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from A Grandpa's Notebook, Meyer Moldeven

Long-term studies of large communities offer evidence that individuals with strong family and social ties tend to be healthier than who live in isolation.

A conference of doctors and social scientists proposed a theory that altruism, particularly when the helper observes its benefits, can reduce feelings of helplessness and depression and thus enhance health. Also, persons who came in direct contact with those that they aided reported a strong and lasting sense of satisfaction, even exhilaration, an increased sense of self-worth, less depression, and fewer aches and pains.

Relating the theory to the theme of these notes, what a grandparent gets back often depends to the value he or she places on, and the efforts he or she makes toward building positive intergenerational relationships. If family has significance, then interacting with a grandchild, near or faraway, manifests that significance and the returns it generates.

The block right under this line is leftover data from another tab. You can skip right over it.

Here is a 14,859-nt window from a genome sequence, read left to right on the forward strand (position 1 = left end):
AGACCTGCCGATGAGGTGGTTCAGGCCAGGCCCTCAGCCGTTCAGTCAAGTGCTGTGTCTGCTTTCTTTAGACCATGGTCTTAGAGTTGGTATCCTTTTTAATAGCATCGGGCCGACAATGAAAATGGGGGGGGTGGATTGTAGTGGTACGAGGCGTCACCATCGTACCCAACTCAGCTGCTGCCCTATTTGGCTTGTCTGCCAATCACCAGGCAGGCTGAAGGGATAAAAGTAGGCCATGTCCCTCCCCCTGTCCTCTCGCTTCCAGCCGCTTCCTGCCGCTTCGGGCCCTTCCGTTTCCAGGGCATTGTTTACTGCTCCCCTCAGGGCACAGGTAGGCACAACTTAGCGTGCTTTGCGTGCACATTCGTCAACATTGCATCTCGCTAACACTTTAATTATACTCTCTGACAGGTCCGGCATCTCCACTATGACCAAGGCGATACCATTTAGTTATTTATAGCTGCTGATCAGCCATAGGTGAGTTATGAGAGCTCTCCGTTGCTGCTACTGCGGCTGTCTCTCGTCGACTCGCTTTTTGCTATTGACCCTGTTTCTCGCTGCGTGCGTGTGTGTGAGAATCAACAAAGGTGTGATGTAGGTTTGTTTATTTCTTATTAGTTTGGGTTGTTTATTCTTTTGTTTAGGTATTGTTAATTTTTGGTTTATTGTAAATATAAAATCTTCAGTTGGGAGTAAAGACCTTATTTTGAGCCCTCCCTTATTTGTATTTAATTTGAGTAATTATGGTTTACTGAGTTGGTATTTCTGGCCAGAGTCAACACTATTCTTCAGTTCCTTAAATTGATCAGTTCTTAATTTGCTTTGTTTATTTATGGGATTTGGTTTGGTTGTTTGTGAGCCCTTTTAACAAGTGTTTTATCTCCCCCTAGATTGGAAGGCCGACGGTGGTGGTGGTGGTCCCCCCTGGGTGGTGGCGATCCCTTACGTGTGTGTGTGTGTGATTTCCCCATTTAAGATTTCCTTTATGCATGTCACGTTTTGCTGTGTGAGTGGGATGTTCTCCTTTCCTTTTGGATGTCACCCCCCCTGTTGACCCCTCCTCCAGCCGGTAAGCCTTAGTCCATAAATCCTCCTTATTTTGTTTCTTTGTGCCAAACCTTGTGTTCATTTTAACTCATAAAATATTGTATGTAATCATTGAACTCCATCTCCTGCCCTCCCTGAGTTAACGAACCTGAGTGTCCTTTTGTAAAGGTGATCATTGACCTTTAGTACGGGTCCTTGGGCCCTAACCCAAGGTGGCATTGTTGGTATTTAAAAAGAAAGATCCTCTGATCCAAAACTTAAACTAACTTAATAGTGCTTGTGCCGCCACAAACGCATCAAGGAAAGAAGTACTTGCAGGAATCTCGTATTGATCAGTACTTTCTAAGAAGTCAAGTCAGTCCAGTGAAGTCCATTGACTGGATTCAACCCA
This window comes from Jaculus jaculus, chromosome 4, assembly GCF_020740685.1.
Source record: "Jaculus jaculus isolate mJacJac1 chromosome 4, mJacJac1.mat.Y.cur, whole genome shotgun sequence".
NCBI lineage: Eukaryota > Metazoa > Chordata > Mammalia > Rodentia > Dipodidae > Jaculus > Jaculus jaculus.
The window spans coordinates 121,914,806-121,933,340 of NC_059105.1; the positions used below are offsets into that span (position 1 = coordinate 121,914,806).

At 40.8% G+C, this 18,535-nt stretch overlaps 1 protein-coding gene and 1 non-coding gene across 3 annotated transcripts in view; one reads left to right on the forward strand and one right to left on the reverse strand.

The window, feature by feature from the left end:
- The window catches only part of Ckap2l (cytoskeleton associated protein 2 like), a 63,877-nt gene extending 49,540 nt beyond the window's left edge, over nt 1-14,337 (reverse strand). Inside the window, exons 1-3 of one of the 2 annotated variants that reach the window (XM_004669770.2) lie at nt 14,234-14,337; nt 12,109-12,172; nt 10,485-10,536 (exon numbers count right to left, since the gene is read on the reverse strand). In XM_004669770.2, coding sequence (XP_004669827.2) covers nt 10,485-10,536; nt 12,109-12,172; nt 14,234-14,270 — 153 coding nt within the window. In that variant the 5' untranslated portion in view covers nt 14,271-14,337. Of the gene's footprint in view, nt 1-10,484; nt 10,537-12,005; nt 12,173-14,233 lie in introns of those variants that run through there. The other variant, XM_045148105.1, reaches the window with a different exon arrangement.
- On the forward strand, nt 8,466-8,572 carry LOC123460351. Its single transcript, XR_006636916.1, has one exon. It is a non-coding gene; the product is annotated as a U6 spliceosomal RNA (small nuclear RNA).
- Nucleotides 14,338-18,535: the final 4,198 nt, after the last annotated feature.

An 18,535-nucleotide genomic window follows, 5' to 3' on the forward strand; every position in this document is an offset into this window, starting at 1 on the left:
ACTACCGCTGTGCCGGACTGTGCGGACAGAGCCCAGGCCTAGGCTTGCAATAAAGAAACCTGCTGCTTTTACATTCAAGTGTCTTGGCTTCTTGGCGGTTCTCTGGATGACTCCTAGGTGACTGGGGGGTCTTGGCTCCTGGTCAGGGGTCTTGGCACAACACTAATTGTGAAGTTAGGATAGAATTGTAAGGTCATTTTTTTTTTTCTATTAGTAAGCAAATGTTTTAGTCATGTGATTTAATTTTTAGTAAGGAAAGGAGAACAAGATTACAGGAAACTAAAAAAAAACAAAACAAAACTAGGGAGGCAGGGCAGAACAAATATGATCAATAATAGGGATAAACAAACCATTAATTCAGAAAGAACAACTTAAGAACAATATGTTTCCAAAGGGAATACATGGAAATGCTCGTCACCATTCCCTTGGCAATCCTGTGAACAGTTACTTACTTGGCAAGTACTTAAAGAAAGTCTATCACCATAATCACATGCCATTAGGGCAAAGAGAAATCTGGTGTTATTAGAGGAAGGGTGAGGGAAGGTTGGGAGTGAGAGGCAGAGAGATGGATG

'Returns' imply 'investments.' As grandparents age, their 'investment' is transformed into a 'return.' The 'return' contributes vitality, vibrancy and enrichment to a grandparent's latter years.

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